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How much we earn from our work is always important to us but in the last year it’s become even more crucial - and controversial. The cost of living crisis has seen mortgages and rents rising, energy bills skyrocketing, and prices of everyday items in supermarkets doubling. But have wages increased at the same rate?

Paying more for essentials, coupled with heightened inflation and stagnant wages, means it’s harder for many to cope which is why the UK has seen a wave of strikes from public sector workers like teachers, nurses and doctors. It’s also why the National Living Wage is so important.

But what is a National Living Wage? In this guide, we’ll cover everything you need to know as an employer about the living wage in the UK, including:

  • What is a National Living Wage?
  • What is the National Living Wage?

So if you want to know what the National Living Wage is in 2023, read on.

What is a National Living Wage?

If you haven’t heard of the National Living Wage, you may be familiar with the National Minimum Wage instead. Let’s explore the difference.

While both are important, they aren’t the same thing. The key difference is that the National Minimum Wage is the legal minimum that employers must pay their workers whereas the concept of the living wage is what they actually need to earn to meet their basic needs and maintain a decent standard of living.

To complicate things slightly, the National Living Wage, like the National Minimum Wage, is set by the government and applies to workers over the age of 23. Those under 23 (and of legal working age) are covered by the National Minimum Wage.

The National Living Wage was introduced in April 2017 - initially only for those over 25, dropping to 23 in 2021. This was a result of criticism that the National Minimum Wage wasn’t sufficient for people to actually live on so the government introduced changes to the National Minimum Wage. Despite its name, it isn’t actually based on living costs, but is instead based on a target to reach 66% of median earnings by 2024.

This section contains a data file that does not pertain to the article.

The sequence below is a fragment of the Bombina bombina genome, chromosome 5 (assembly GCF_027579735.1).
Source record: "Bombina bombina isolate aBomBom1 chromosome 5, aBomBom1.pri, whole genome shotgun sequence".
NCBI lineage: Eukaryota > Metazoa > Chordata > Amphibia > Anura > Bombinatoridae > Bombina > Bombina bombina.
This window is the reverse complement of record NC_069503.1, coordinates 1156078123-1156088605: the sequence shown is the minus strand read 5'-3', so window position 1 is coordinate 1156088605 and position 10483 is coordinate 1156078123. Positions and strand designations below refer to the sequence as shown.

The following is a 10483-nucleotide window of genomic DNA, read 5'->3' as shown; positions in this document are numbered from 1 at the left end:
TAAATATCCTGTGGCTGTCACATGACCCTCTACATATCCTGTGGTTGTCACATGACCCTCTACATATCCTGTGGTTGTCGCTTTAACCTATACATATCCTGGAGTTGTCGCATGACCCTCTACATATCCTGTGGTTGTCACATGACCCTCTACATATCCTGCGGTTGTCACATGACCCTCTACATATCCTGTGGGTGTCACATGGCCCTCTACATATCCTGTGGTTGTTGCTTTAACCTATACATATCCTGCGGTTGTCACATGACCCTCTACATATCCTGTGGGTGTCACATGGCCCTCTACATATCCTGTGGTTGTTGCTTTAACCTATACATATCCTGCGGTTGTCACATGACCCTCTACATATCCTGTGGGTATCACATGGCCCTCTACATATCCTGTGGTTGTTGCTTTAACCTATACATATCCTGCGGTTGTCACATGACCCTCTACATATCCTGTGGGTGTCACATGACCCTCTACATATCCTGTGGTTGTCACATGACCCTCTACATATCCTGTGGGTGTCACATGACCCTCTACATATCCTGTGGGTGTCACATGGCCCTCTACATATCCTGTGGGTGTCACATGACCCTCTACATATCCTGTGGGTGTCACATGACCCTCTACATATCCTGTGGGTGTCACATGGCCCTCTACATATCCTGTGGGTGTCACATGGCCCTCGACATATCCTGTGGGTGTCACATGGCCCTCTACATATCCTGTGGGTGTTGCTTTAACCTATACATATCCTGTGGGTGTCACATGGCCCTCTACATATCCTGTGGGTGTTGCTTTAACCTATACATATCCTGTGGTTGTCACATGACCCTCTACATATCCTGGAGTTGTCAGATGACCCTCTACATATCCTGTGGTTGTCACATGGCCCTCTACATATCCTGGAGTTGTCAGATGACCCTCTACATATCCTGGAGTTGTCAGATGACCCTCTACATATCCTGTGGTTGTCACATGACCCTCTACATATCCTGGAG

Real living wage definition

And then there’s the Real Living Wage. This is different from the National Living Wage because, as the name suggests, it’s based on what people REALLY need to earn to live. It isn’t set by the government so there’s no legal burden on businesses to pay it, but more than 12,000 of them voluntarily do so. The Living Wage Foundation claims that more than 400,000 employees have received a pay rise because of being switched to the Real Living Wage.

Rates for the Real Living Wage are calculated annually by the Resolution Foundation, overseen by the Living Wage Commission and one of the main differences between it and the governmental wage minimums is that it factors in regional differences. This results in there being two different Real Living Wages, one for London and one for the rest of the UK.

This is because the cost of living is higher generally in London, so people who live and work there need to earn more to achieve the same standard of living as people living elsewhere. Neither the National Minimum Wage nor the National Living Wage take this into account.

What is the National Living Wage now?

So, how much is the National Living Wage? For everyone across the UK over the age of 23, it is £10.42 an hour at the time of publishing. For those under 23, the National Minimum Wage starts off at £5.28 for under-18s and apprentices, rising to £7.49 for those 18-20 and £10.18 for those 21-22.

The National Living Wage before April 2023 was £9.50, having risen from £8.91 in April 2022. When it was first introduced for over-25s in April 2016 it was £7.20, so clearly, it has continued to rise throughout its existence and this year has seen the largest rate to date. However, it remains lower than the Real Living Wage.

The current Real Living Wage is set at £10.90 across the UK and at £11.95 in London. The Living Wage Foundation says that this difference means that employees on the National Living Wage would need an extra £936 a year to earn the Real Living Wage, a difference of 14 weeks of food or 11 weeks of housing and energy costs.

In London the difference is even more stark, with people paid the National Living Wage earning £2,983.50 a year less than those on the Real Living Wage, the equivalent of 38 weeks of food shopping or 21 weeks of housing and energy costs.

The Real Living Wage is voluntary, the National Living and Minimum Wages are not

However, the Real Living Wage remains voluntary, so if you are looking to find out your legal obligations, the most important thing to remember is that you need to be paying the National Living Wage to anyone over 23 years old and the National Minimum Wage to those under 23.

It’s illegal to pay less than the National Living Wage or National Minimum Wage (whichever applies), so any employee that is being underpaid has the right to report this to HMRC, and this right remains even after they are no longer employed by you.

Even if you are paying your workers at or above the National Living Wage or National Minimum Wage, you could still be underpaying them, which can easily happen when an employer makes wage deductions or doesn’t pay for all time worked, so this is also something to be aware of.

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